The research took place at a large public research-extensive university in the Midwest. Students who were enrolled in three types of campus-based leadership experiences were invited to participate: (a) an introductory leadership theory course that offers several small sections per semester; (b) a small upper-level course in emotional intelligence skills and leadership; and (c) a non-credit overnight leadership program focused on personal values and leadership offered four times per academic year through the Division of Student Affairs at the university. A total of 276 students participated in the study. Of this number, 51 were enrolled in the introductory theory class, seven were enrolled in the emotional intelligence skills class, 185 participated in one of the overnight retreats, and 33 were both enrolled in one of the classes and participated in the overnight retreat.
In each of these sub-samples, participation in the classes and retreat was open to all students at the university. Within the sample, 45% identified as Caucasian (n = 123), 15% as Asian-American (n = 43); 13% as Latino/a (n = 36); and 8% as African-American (n = 23). Additionally, 13% identified as international (n = 35) and 5% did not share their ethnicity. Approximately 60% were female (n = 166). The sample included a cross-section of class years. Thirty percent were first-year student (n = 82); 21% were sophomores (n = 59); 27% were juniors (n = 74); 11% were seniors (n = 29); and 11% were graduate students (n = 32).
Through their participation in at least one of the three experiences, students completed two separate instruments. The first was the Emotional Competence Inventory – University version (Wolff, 2006). The ECI-U based on the Emotional Competence Inventory (ECI) (Wolff, 2006) is a 63-question, behaviorally based assessment of emotional intelligence focusing on four central clusters:
Emotional self-awareness, which refers to knowing one’s internal states.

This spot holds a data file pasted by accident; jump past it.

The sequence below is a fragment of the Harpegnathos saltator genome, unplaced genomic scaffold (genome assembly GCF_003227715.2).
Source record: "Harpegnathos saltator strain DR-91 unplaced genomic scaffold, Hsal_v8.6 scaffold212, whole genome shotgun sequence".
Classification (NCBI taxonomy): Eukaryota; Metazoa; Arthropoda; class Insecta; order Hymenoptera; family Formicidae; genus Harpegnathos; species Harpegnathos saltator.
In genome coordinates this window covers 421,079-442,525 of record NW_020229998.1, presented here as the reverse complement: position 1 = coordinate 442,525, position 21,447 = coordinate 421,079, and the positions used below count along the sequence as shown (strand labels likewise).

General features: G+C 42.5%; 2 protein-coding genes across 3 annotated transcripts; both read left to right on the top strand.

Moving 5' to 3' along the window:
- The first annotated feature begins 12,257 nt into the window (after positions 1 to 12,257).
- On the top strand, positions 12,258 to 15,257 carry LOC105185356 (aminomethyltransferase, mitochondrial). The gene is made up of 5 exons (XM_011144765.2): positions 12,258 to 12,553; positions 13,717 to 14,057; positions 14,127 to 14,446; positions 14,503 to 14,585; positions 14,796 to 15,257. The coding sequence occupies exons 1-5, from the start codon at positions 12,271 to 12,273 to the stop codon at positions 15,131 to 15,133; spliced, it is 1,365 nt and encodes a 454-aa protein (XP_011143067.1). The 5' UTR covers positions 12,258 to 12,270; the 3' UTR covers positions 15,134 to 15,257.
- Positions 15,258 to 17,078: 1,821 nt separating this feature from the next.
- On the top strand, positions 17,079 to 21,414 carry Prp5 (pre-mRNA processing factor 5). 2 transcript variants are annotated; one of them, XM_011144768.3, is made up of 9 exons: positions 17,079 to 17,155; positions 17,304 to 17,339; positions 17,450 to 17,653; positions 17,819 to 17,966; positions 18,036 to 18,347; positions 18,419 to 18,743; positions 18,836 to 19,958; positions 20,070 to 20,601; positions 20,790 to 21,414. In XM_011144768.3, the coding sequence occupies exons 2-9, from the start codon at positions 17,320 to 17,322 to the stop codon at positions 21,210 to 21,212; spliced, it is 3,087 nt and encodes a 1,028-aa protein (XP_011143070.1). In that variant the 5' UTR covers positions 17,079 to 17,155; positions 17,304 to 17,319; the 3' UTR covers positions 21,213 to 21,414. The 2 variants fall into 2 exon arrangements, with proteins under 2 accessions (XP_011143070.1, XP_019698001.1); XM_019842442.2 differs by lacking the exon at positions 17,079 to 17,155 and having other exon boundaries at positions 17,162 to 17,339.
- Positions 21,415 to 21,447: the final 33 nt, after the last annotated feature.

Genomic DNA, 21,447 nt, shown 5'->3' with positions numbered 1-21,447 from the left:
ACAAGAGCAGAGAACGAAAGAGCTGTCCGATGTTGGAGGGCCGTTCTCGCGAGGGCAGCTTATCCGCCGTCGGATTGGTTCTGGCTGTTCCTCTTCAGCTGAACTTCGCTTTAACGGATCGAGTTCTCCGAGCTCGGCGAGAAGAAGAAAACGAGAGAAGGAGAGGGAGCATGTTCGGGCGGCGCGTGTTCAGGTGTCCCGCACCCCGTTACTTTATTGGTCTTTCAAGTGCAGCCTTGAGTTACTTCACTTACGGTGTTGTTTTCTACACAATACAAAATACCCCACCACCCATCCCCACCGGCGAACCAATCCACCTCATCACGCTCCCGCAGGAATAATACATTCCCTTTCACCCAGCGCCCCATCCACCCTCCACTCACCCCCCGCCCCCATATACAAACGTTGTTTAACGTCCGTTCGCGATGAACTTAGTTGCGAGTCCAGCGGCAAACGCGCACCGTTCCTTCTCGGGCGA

Emotional self-management, which refers to managing one’s internal states.
Social awareness, which refers to how one is aware of others’ feelings.
Relationship management, which concerns one’s skill at encouraging desirable responses in others (Wolff, et al., 2002).
Each cluster itself can be broken into smaller subscales. Self-awareness consists of subscales of emotional awareness (recognizing one’s emotions), accurate self- assessment (knowing one’s strengths and limits), and self-confidence (possessing self-worth and a strong sense of one’s capabilities). Self-management consists of subscales of emotional self-control (keeping disruptive impulses in check), transparency (acting congruently within one’s values), adaptability (flexibility in handling change), achievement (striving to improve), initiative (readiness to act on opportunities), and optimism (persistence in pursuing goals). Social awareness consists of subscales of empathy (sensing others’ feelings), organizational awareness (reading a group’s emotional currents), and service orientation (anticipating the needs of others). Lastly, relationship management includes subscales of developing others (sensing others’ needs and bolstering their abilities), inspirational leadership (inspiring both individuals and groups), change catalyst (managing change), influence (wielding effective persuasion tactics), conflict management (negotiating disagreements), and teamwork and collaboration (working with others on shared goals). (Wolff, 2006)
The measure includes a series of Likert-scale questions designed to measure self- perceptions of behaviors, and with a response set ranging from: 1 = Never to 5 = Consistently. A typical survey question is “I recognize the links between my feelings and what I think, do, and say.” Higher scores are designed to signify higher degrees of self-perceived emotional intelligence. Internal reliability based on Cronbach’s alpha ranged from 0.47 (Conflict Management) to 0.76 (Inspirational Leadership). Byrne, Dominick, Smither, and Reilly (2007) performed a study of the validity of the self-scored version of the ECI instrument with adults in a professional workplace and found good construct, discriminant, and criterion validity.